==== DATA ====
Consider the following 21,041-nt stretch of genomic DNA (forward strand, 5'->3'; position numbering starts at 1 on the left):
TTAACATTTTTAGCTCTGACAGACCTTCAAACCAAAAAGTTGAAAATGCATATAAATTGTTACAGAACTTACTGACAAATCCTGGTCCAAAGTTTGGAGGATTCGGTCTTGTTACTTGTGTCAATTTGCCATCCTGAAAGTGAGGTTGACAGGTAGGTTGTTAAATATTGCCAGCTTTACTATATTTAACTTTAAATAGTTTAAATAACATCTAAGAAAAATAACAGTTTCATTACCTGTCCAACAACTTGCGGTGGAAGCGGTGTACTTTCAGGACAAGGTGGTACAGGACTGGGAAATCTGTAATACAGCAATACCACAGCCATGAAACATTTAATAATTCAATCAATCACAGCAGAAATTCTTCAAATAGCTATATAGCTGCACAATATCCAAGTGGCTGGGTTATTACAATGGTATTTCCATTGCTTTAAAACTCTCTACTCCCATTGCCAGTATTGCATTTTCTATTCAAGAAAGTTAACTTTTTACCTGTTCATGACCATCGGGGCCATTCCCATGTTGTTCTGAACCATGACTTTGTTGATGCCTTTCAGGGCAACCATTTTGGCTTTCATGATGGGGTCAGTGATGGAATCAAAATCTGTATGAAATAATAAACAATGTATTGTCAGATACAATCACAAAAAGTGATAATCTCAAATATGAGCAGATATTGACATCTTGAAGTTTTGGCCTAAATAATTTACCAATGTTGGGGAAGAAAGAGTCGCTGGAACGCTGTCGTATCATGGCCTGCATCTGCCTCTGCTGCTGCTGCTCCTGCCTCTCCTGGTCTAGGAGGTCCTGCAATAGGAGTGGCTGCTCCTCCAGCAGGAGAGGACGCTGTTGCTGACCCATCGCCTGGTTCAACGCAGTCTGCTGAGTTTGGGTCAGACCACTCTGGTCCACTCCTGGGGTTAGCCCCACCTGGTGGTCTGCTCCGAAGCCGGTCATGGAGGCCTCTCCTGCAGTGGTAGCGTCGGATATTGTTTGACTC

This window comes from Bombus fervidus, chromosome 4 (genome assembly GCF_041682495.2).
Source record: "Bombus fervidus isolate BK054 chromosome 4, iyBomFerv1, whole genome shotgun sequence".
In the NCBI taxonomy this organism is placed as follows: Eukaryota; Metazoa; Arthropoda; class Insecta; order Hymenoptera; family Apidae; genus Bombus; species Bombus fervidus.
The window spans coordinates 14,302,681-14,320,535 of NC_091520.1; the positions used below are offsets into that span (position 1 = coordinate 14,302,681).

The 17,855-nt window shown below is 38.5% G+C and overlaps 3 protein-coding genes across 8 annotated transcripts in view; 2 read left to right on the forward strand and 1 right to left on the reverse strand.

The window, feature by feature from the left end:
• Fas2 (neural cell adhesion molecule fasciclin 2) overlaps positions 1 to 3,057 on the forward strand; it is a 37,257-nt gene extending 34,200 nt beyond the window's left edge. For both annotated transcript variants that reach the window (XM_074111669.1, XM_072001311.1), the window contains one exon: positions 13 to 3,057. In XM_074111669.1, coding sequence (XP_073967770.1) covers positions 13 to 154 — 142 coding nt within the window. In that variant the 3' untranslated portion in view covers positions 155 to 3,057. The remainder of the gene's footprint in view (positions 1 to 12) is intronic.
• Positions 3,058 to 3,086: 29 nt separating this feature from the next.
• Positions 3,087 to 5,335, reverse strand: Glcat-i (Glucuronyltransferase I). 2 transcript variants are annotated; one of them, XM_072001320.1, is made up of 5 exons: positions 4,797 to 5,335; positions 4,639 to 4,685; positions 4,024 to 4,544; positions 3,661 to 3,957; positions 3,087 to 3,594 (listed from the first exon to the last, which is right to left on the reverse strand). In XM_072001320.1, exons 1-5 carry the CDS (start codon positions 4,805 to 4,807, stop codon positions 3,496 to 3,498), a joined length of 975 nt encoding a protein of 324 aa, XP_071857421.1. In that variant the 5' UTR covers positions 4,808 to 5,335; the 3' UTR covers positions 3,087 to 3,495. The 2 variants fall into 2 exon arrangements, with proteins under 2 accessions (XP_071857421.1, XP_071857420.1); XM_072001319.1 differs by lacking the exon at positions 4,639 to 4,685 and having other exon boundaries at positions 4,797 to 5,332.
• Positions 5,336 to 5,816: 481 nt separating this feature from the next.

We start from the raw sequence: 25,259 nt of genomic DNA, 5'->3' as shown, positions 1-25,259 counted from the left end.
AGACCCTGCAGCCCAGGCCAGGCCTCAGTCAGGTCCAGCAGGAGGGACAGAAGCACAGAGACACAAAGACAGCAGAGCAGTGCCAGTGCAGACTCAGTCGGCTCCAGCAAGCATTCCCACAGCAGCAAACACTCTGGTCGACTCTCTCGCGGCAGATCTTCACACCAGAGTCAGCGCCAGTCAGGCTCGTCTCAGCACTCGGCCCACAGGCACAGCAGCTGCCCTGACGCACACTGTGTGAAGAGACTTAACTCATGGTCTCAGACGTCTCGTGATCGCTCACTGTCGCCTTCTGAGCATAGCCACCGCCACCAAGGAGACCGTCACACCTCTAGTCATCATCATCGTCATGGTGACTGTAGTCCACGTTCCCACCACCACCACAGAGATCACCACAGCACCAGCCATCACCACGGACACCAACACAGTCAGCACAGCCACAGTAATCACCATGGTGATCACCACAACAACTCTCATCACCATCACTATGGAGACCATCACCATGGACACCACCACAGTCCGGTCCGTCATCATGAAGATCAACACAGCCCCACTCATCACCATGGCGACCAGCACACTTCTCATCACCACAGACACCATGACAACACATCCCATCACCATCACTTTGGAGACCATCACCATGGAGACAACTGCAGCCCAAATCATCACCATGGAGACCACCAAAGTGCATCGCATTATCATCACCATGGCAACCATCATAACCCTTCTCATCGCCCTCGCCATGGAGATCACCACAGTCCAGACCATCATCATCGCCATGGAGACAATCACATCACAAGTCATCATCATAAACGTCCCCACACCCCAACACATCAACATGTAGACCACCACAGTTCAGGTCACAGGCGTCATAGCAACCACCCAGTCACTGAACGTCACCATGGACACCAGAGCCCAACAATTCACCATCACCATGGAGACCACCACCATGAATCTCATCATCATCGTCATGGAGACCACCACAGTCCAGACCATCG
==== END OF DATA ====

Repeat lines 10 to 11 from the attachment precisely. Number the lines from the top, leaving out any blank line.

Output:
• Positions 3,058 to 3,086: 29 nt separating this feature from the next.
• Positions 3,087 to 5,335, reverse strand: Glcat-i (Glucuronyltransferase I). 2 transcript variants are annotated; one of them, XM_072001320.1, is made up of 5 exons: positions 4,797 to 5,335; positions 4,639 to 4,685; positions 4,024 to 4,544; positions 3,661 to 3,957; positions 3,087 to 3,594 (listed from the first exon to the last, which is right to left on the reverse strand). In XM_072001320.1, exons 1-5 carry the CDS (start codon positions 4,805 to 4,807, stop codon positions 3,496 to 3,498), a joined length of 975 nt encoding a protein of 324 aa, XP_071857421.1. In that variant the 5' UTR covers positions 4,808 to 5,335; the 3' UTR covers positions 3,087 to 3,495. The 2 variants fall into 2 exon arrangements, with proteins under 2 accessions (XP_071857421.1, XP_071857420.1); XM_072001319.1 differs by lacking the exon at positions 4,639 to 4,685 and having other exon boundaries at positions 4,797 to 5,332.